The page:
The word “fast” means not eating all or certain foods. As Orthodox Faithful, we can fast completely at certain times of great importance, and especially each time before receiving Holy Communion. Usually, fasting means limiting the number of meals and/or the type of food eaten. The purpose of fasting is to remind us of the Scriptural teaching, “Man does not live by bread alone.” The needs of the body are nothing compared to the needs of the soul. Above all else, we need God, Who provides everything for both the body and the soul. Fasting teaches us to depend on God more fully.
The word “fasting” is usually associated with liquid only diets or other strict ways of eating. This type of fasting however is a bit more lenient and tasty; The Christian Greek Orthodox fasting practice is unique in that you can actually eat real food; they only need to avoid animal products.
During the time of gastronomically austere yet spiritually joyous Great Lent, there is room for holidays as well—sitting quietly, joyfully, and warmly around the table with close friends and family. Different family members may be fasting to varying degrees—healthy adults, children, the elderly, the ailing—but the holiday table should be set with Lenten foods for all. In this case, it is time for tea, with all the attending sweets.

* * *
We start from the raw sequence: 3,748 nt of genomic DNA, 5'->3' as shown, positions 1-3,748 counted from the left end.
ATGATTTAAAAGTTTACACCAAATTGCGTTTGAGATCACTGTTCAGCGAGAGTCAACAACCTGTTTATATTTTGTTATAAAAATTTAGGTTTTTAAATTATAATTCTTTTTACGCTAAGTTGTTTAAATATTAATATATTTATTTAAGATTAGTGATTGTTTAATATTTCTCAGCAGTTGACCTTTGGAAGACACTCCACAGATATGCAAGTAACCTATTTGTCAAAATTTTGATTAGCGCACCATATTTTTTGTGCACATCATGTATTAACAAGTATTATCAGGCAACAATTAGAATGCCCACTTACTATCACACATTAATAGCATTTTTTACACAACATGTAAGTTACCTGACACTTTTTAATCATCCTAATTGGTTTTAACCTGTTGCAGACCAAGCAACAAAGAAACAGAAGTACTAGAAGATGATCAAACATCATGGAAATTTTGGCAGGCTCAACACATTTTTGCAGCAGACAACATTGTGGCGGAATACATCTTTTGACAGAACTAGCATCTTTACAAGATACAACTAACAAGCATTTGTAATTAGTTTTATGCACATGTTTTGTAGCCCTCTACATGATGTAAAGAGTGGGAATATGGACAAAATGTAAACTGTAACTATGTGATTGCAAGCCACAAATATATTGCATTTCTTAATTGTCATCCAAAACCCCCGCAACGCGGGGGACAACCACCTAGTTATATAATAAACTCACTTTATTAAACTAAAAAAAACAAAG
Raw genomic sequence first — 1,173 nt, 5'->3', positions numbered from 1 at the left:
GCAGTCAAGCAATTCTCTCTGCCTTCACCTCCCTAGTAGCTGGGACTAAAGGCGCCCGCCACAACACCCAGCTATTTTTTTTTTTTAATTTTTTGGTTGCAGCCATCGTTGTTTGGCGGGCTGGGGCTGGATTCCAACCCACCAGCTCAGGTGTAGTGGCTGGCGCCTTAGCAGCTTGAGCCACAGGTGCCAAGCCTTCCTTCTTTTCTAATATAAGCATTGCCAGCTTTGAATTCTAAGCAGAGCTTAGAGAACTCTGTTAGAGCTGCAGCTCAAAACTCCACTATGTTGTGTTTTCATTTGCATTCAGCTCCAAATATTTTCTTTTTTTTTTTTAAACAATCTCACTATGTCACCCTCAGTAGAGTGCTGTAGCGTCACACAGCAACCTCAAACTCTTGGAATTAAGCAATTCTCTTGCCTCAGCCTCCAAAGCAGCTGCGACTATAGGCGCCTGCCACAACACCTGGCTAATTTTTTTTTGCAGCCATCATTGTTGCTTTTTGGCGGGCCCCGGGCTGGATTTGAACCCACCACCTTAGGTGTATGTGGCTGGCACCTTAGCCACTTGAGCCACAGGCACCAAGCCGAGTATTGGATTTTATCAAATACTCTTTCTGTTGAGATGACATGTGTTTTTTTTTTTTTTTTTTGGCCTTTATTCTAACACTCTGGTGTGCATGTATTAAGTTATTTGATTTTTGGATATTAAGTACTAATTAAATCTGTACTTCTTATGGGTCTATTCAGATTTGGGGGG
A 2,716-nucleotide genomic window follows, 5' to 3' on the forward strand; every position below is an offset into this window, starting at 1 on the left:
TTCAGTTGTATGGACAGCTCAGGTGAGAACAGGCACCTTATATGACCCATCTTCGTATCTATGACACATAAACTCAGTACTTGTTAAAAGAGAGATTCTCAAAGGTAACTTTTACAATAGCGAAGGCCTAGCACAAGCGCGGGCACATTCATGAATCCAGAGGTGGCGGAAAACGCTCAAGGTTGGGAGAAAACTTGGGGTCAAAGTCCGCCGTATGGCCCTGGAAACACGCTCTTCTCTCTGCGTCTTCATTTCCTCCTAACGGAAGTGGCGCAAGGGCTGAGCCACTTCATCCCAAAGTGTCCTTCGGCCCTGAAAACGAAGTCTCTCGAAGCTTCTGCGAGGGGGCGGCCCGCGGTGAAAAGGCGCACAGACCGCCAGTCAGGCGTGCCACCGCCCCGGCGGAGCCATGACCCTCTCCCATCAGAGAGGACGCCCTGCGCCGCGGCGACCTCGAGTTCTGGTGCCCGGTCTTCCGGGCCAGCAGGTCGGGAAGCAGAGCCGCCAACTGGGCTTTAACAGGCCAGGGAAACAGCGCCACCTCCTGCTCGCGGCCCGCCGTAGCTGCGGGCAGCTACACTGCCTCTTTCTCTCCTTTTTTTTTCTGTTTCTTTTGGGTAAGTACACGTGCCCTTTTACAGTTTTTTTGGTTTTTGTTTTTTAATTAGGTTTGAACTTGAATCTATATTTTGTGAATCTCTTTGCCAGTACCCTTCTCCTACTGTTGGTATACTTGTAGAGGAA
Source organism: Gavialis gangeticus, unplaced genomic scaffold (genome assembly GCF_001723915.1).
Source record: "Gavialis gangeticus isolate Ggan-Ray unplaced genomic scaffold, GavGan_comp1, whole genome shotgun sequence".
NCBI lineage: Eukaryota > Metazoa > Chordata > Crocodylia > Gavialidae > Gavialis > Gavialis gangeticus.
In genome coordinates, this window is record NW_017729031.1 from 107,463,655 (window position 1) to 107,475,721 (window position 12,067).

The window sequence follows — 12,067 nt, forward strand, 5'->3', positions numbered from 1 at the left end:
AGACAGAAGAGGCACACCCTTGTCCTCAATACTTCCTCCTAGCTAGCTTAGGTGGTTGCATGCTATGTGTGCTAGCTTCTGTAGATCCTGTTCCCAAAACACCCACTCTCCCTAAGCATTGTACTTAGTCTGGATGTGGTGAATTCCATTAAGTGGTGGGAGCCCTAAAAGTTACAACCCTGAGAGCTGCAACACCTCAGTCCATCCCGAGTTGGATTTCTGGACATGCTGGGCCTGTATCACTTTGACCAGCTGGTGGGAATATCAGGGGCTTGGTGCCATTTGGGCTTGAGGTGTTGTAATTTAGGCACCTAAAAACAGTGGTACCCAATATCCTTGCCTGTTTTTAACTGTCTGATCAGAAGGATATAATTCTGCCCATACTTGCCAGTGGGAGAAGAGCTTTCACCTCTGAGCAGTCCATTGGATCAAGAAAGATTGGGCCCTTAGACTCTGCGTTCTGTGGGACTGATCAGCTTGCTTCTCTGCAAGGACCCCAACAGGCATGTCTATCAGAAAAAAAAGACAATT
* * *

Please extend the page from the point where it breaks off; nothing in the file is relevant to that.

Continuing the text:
When the children grow and their personality and inclinations become clearer, parents should show tact with respect to the norms of fasting. They must not, for example, forbid them sweets against their will, or make the fast days so strict with regard to food quality and quantity as to exceed the norms of the Church’s rule of fasting. Ailing or frail children can naturally be given dispensations, or even be freed from fasting.
In the three weeks that have led us to this great and solemn first day of the Fast, the Church has set before our spiritual eyes themes of exile. When our ancestors in the faith were led to captivity in Babylon, they wept; they hung up their lyres and said, “How shall we sing the Lord’s song in a foreign land? If I forget you, O Jerusalem, let my right hand wither”
This rule of fasting, to be sure, is not intended to be a "straight-jacket" for Orthodox believers, nor a source of pharisaical pride for anyone who keeps the letter of the Church's law. It is rather the rule, the standard, against which each is to measure his own practice, and towards which one must always strive, according to one's strength and circumstances.
We are just outside of Eden, but on this side of Pascha. Bishop Kallistos observes, “Lent is a time when we weep with Adam and Eve before the closed gates of Eden, repenting with them for the sins that have deprived us our free communion with God. But Lent is also a time when we are preparing to celebrate the saving event of Christ’s death and rising, which has reopened Paradise to us once more (Luke 23:43).”
The fast is not a diet or temporary vegetarianism. The fast is first of all a spiritual activity by which we attempt to bring our soul and flesh into submission. Fasting teaches us to control our nature, rule over desires that arise, and through this, to achieve the most difficult victory—victory over our own selves.
The great multitude and the disciples who followed Jesus in today’s gospel, the 8th Sunday of Matthew 14:14-22, certainly knew the story of the Israelites and the Manna in the wilderness. So when Christ takes the five loaves and two fish and feeds 5000 men, not counting women and children (vv.17,21) the people must have begun to understand that He was indeed the Son of God, the same God who fed the Israelites hundreds of years before.